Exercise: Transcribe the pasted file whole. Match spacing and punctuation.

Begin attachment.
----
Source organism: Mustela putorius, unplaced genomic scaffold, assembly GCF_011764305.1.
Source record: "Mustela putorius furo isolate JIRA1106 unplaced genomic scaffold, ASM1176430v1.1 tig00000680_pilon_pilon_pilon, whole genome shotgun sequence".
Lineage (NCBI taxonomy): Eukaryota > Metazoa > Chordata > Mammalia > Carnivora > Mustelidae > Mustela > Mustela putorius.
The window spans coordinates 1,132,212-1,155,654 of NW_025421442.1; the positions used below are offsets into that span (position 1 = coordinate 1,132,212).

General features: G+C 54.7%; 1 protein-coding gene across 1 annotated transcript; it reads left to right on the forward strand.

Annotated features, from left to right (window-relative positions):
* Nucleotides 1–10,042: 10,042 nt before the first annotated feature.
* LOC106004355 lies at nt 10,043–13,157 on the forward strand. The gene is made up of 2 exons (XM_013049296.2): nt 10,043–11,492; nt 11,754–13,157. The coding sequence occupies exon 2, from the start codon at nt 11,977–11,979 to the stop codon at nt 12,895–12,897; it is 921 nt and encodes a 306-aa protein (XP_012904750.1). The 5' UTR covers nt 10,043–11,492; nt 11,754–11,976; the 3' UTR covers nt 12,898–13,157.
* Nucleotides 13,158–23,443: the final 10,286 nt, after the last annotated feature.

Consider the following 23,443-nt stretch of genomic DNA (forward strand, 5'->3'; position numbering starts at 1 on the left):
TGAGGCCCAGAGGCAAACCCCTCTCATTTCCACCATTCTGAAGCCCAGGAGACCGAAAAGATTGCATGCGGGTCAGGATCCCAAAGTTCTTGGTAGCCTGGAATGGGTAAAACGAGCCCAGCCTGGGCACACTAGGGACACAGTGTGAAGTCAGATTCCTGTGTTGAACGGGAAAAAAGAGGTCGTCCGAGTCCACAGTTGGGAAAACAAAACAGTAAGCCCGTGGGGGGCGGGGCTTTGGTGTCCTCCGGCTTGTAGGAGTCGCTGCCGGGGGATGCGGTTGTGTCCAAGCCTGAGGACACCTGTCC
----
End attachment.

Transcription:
Source organism: Mustela putorius, unplaced genomic scaffold, assembly GCF_011764305.1.
Source record: "Mustela putorius furo isolate JIRA1106 unplaced genomic scaffold, ASM1176430v1.1 tig00000680_pilon_pilon_pilon, whole genome shotgun sequence".
Lineage (NCBI taxonomy): Eukaryota > Metazoa > Chordata > Mammalia > Carnivora > Mustelidae > Mustela > Mustela putorius.
The window spans coordinates 1,132,212-1,155,654 of NW_025421442.1; the positions used below are offsets into that span (position 1 = coordinate 1,132,212).

General features: G+C 54.7%; 1 protein-coding gene across 1 annotated transcript; it reads left to right on the forward strand.

Annotated features, from left to right (window-relative positions):
* Nucleotides 1–10,042: 10,042 nt before the first annotated feature.
* LOC106004355 lies at nt 10,043–13,157 on the forward strand. The gene is made up of 2 exons (XM_013049296.2): nt 10,043–11,492; nt 11,754–13,157. The coding sequence occupies exon 2, from the start codon at nt 11,977–11,979 to the stop codon at nt 12,895–12,897; it is 921 nt and encodes a 306-aa protein (XP_012904750.1). The 5' UTR covers nt 10,043–11,492; nt 11,754–11,976; the 3' UTR covers nt 12,898–13,157.
* Nucleotides 13,158–23,443: the final 10,286 nt, after the last annotated feature.

Consider the following 23,443-nt stretch of genomic DNA (forward strand, 5'->3'; position numbering starts at 1 on the left):
TGAGGCCCAGAGGCAAACCCCTCTCATTTCCACCATTCTGAAGCCCAGGAGACCGAAAAGATTGCATGCGGGTCAGGATCCCAAAGTTCTTGGTAGCCTGGAATGGGTAAAACGAGCCCAGCCTGGGCACACTAGGGACACAGTGTGAAGTCAGATTCCTGTGTTGAACGGGAAAAAAGAGGTCGTCCGAGTCCACAGTTGGGAAAACAAAACAGTAAGCCCGTGGGGGGCGGGGCTTTGGTGTCCTCCGGCTTGTAGGAGTCGCTGCCGGGGGATGCGGTTGTGTCCAAGCCTGAGGACACCTGTCC